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At its prime, the Chevelle SS had 450 horsepower and could run the quarter mile in the low 12 second range. Then the gas crisis hit and the muscle car era was over.
We've already covered pony cars in an earlier series, and the line between pony cars and muscle cars is not the clearest one. But even if it is sometimes difficult to see these days, American automakers genuinely did used to try to make a distinction between pony cars and muscle cars. Muscle cars were usually bigger and more expensive, and weren't quite so deliberately aimed at young people.
The distinction is easiest to make when talking about a car made by a manufacturer which also had a pony car in the lineup, and thus the Chevrolet Chevelle SS is a good starting point. Another big difference between muscle and pony cars is that a pony car is still considered a pony car even in its base trim, whereas muscle cars are usually based on mainstream models and are only considered muscle cars when in performance trim. Thus we have the Chevelle SS, based on one of Chevy's most successful nameplates in history, yet certainly distinct from the station wagons which also wore the Chevelle badge.
The Chevelle was first introduced in 1964, and a Super Sport package was available right from the start. Confusingly, the top trim level of the Chevelle was known as the Malibu, a nameplate which would eventually evolve to replace the Chevelle entirely. The SS package was only available for Malibu models, and SS models would be badged "Malibu SS" for the first couple years of production. The Malibu name would still be applied internally, but the badge on the car disappeared after 1965. This was just one of many changes which happened very rapidly to the SS as the muscle car segment took off like a shot in the mid-sixties.
The original package included some interior and exterior cosmetic touches, a four-speed manual transmission option to replace the three-speed on the base model and a 283-cubic-inch four-barrel engine producing 220 horsepower. In one of the more dramatic examples of automotive evolution, this package, perfectly adequate when it was introduced, was already completely outclassed in just a few months. The package had to be rethought for the Chevelle SS to keep up, even with its corporate cousins, the Pontiac GTO and the Oldsmobile 442. So in mid-1964, a 327cu-in V8 was offered which produced either 250 or 300 horsepower.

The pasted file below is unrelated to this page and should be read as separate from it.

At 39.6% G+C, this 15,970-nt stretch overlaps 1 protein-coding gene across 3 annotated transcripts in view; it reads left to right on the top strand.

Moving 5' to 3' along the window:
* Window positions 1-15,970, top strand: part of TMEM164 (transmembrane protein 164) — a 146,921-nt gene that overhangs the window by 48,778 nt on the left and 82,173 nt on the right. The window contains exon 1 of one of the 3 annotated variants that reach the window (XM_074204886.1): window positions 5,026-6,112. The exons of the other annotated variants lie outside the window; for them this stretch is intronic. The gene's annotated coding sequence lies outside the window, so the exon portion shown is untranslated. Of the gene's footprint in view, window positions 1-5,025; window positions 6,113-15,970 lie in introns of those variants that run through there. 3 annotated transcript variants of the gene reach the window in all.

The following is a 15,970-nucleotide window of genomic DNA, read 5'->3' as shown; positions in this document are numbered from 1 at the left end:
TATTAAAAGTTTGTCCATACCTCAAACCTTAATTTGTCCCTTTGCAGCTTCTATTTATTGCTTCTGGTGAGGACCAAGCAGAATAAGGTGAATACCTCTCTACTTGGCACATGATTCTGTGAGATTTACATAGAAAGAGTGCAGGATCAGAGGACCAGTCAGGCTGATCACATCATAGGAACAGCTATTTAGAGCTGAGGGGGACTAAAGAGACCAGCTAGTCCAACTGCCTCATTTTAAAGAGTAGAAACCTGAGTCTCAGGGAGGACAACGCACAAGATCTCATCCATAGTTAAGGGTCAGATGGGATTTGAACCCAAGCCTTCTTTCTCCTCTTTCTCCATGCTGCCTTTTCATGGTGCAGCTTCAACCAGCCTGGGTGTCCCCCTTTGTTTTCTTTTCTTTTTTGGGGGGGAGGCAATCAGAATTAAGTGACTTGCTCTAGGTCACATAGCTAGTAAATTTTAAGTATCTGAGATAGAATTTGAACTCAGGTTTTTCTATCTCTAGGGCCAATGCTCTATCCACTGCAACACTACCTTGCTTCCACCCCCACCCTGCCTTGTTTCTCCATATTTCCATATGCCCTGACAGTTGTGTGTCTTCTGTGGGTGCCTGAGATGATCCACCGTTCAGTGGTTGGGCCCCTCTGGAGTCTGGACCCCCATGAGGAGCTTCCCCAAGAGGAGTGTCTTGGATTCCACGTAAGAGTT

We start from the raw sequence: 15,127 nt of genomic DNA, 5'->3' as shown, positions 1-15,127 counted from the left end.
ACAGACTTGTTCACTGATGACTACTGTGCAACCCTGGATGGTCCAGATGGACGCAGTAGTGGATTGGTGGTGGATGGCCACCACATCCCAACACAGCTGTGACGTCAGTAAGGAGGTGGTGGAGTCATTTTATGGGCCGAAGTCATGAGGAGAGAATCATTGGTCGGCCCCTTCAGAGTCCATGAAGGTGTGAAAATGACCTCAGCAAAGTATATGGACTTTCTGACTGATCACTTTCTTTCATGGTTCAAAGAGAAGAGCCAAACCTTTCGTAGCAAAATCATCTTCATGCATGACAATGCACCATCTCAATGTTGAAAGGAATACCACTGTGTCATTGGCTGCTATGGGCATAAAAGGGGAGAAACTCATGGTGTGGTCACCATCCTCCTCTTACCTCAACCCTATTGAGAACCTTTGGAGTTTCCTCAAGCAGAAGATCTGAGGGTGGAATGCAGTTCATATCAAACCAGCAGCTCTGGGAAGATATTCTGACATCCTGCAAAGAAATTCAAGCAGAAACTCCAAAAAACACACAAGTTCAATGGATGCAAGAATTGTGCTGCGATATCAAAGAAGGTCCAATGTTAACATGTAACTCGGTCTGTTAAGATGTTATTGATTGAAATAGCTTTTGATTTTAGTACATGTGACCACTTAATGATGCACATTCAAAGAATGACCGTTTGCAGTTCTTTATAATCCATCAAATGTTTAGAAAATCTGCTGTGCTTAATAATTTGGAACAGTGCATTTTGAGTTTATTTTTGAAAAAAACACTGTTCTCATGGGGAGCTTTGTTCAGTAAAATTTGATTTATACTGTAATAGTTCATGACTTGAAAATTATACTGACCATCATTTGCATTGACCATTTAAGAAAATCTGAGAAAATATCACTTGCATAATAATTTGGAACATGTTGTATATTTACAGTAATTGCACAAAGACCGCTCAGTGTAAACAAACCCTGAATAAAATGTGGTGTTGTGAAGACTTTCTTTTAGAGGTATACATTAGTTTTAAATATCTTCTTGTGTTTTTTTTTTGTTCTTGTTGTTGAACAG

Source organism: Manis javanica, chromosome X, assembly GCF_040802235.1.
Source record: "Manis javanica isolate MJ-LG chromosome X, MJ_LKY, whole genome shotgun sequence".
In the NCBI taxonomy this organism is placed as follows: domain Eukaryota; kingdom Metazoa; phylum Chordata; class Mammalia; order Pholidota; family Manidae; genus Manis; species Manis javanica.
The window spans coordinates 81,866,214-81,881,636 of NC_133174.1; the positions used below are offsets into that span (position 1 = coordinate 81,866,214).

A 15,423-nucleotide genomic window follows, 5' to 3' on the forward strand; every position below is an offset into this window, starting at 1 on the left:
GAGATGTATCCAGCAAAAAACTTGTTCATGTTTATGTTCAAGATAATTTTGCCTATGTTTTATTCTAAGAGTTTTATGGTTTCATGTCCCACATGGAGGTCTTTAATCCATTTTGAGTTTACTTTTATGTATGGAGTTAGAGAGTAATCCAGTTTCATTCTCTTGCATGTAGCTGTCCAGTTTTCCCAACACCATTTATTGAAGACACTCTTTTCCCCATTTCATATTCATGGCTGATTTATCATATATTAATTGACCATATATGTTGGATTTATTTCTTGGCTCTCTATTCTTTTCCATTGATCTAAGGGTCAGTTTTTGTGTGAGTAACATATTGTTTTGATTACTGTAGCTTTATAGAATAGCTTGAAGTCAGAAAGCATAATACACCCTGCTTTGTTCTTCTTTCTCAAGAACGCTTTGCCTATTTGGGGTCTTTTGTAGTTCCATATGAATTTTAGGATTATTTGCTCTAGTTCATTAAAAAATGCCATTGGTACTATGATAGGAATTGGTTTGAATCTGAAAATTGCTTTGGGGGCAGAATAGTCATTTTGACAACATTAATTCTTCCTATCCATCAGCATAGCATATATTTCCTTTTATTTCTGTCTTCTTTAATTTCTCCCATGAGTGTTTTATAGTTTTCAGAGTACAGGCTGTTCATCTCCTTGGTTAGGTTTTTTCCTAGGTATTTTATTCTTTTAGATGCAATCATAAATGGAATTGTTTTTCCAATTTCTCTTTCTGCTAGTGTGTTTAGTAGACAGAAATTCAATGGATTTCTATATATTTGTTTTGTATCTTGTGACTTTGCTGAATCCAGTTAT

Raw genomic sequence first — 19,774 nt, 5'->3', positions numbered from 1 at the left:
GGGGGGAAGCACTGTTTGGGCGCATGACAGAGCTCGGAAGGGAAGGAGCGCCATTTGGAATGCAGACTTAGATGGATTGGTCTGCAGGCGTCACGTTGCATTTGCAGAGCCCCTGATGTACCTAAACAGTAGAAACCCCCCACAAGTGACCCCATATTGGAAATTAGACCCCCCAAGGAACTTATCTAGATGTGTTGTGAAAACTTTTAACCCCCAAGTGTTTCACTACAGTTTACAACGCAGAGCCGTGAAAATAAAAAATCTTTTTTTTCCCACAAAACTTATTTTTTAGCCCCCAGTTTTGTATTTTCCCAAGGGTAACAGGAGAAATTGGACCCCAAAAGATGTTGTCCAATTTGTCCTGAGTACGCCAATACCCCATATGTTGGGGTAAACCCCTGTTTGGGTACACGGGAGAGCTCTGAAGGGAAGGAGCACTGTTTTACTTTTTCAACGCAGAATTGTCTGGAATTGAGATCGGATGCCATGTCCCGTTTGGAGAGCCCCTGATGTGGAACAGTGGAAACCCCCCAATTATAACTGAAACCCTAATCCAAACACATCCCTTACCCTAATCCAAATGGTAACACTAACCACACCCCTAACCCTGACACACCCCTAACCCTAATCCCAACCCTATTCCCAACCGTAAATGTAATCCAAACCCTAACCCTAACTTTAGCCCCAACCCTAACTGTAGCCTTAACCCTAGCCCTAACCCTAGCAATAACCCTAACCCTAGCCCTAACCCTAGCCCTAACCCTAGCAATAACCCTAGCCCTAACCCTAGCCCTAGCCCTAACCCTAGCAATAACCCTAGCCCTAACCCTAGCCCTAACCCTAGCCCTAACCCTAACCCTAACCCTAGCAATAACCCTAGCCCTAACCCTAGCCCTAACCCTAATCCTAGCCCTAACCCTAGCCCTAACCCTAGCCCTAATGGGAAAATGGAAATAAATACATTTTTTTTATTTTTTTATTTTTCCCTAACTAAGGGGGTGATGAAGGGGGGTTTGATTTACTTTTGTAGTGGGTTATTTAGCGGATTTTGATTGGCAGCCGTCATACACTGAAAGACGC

The 327-equipped Chevelles could hold their own against the competition, but it was obvious even at the time that the muscle car race would be quickly escalating, and further changes came for 1965. Initially, the big news was the option of a 350 horsepower version of the 327 V8 as the top-level engine for the SS. But toward the end of 1965, a 360 horsepower 396cu-in V8 was also offered. Just 200 (and one prototype) of these big-block first-gen Chevelle SS units were produced and just 75 are known to exist today. But overall, the car was a massive success.
Chevy built 294,160 Chevelles in 1965 alone, and of those 76,860 were SS models. These were huge sales figures at the time, and even though Chevy hadn't yet come out with a direct competitor to the Ford Mustang, their performance car sales were still strong. It should be mentioned at this point that the El Camino, while often thought of as a separate model, was in fact a body style of the Chevelle, and it was offered with all of the same trims as the standard car. This includes the SS package, and the history of the El Camino SS is essentially the same as that of the Chevelle SS.
That is, the 1964-1977 El Camino was a Chevelle, the '59-'60 models were based on the Brookwood, and '78-'87 models were based on the Malibu, although one could make the case that this was simply an evolution of the Chevelle. It saw a redesign for 1968, and with it, the 327 became available for the standard car and the 396 became the engine for the SS. The SS of this period is often referred to as the SS396, and the engine was tuned to produce between 325 and 375 horsepower depending on packages. The Chevelle was now facing competition from inside, as the higher trim levels of the Camaro (first introduced for in 1967) were pretty firmly inside muscle car territory.
But Chevelle SS sales never faltered, actually increasing to 86,000 in 1969. The big game changer came in 1970, when Chevy started offering the 454cu-in V8. This was available in two states of tune, one producing 360 horsepower and one producing 450 horsepower (at least, that's the official figure, third-party dyno tests have shown it to be about 470 horsepower). These 454-equipped cars could run the quarter mile in the very low twelves completely stock, and represent the pinnacle of Chevelle SS performance. A less-sporty body style debuted in 1973, and SS sales dropped right off, causing Chevy to drop the option at the end of the model year.
The era of the muscle car was ending anyway, and even if sales had kept up, the SS wouldn't have lasted much longer. The Camaro might be the better-remembered car of the era, not to mention the nameplate which has survived, but the muscle car genre would not have been the same without the Chevelle SS.